Tag: commemoration

Statue on a marble column with buildings in background.

A Crashing Monument and the Echoes of War

The beeping of construction equipment pierced the morning air. The dull sounds of traffic and commuters interrupted by a backhoe in the middle of the park. Then, a groan and a creak, and the taut cable began its work. The column upon which John C. Calhoun's likeness stood for more ...
Read More
Public Monuments and Ulysses S. Grant’s Contested Legacy

Public Monuments and Ulysses S. Grant’s Contested Legacy

On Memorial Day, three million people watched the first part of a three-episode documentary on the life of General and President Ulysses S. Grant. Three weeks later—on the much-publicized Juneteenth holiday, no less—a statue of Grant in San Francisco was vandalized and toppled. What gives? The motivations for this act ...
Read More
Honoring and Remembering Indigenous Civil War Veterans in Public Spaces

Honoring and Remembering Indigenous Civil War Veterans in Public Spaces

A groundbreaking ceremony for the National Native American Veterans Memorial was held on September 21, 2019—the fifteen-year anniversary of the opening of the National Museum of the American Indian (NMAI). The memorial will be located on the grounds of the NMAI on the National Mall. The ceremony included the presentation ...
Read More
Freeman Tilden’s <i>Interpreting Our Heritage</i> and the Civil War Centennial

Freeman Tilden’s Interpreting Our Heritage and the Civil War Centennial

On March 30, 2019, a group of public historians will convene at the National Council on Public History’s Annual Meeting to discuss the interpreter Freeman Tilden’s 1957 publication, Interpreting Our Heritage. My fellow NPS colleague Allison Horrocks and I created this conference panel to discuss Tilden's ideas in historical context ...
Read More
Bringing Peace after Destruction: Civil War Era Monuments and the Memory of the U.S.-Dakota War of 1862

Bringing Peace after Destruction: Civil War Era Monuments and the Memory of the U.S.-Dakota War of 1862

As the fall semester loomed at the University of North Carolina at Chapel Hill, protesters ignited a movement to remove “Silent Sam,” an infamous memorial dedicated by the United Daughters of the Confederacy in 1913. The monument honored students who served in the Confederate armed forces during the Civil War ...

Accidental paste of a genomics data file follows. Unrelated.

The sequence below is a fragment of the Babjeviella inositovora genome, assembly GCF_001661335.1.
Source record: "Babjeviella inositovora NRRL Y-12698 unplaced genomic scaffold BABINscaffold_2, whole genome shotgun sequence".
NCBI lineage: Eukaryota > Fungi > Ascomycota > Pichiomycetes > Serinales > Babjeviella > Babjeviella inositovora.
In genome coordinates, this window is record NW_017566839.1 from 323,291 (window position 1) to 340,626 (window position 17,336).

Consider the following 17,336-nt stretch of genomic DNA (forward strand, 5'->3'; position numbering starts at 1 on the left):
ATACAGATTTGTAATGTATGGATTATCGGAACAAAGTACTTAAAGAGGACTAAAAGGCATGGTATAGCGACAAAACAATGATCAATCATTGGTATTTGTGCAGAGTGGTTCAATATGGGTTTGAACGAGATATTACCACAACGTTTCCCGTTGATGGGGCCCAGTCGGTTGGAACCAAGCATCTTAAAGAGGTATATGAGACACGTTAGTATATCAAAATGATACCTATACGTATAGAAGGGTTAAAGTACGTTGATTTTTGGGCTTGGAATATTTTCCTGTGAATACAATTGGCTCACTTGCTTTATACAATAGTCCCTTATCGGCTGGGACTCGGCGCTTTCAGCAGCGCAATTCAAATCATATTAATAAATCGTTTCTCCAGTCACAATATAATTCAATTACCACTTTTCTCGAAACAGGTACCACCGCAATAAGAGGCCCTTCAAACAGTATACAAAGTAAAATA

Read More
Summering with Confederate Statues

Summering with Confederate Statues

Our family just returned to California after spending much of the summer driving around the South promoting our new book, Denmark Vesey’s Garden: Slavery and Memory in the Cradle of the Confederacy. We logged about 1,700 miles in the car, visiting thirteen towns and cities in six southern states. We ...
Read More
“Confederate Monuments...What To Do?”:  Historians’ Town-Hall Meeting on Memorialization—and Racial Injustice

“Confederate Monuments…What To Do?”: Historians’ Town-Hall Meeting on Memorialization—and Racial Injustice

Today we conclude our series of reports on relevant panels at the 2018 OAH that will be of interest to readers. Our last entry in the series discusses the future of Confederate monuments in the American landscape, authored by Jonathan Lande. The earlier reports can be found here and here. ...
Read More
A Statistical Analysis of Visitation to National Park Service Civil War Sites During the Sesquicentennial

A Statistical Analysis of Visitation to National Park Service Civil War Sites During the Sesquicentennial

In early 2017, the National Park Service released an official report on its efforts to educate visitors about the American Civil War during its sesquicentennial anniversary (2011-2015). Plans to organize educational programming for the sesquicentennial started as early as 1998, when a group of Superintendents at NPS Civil War sites ...
Read More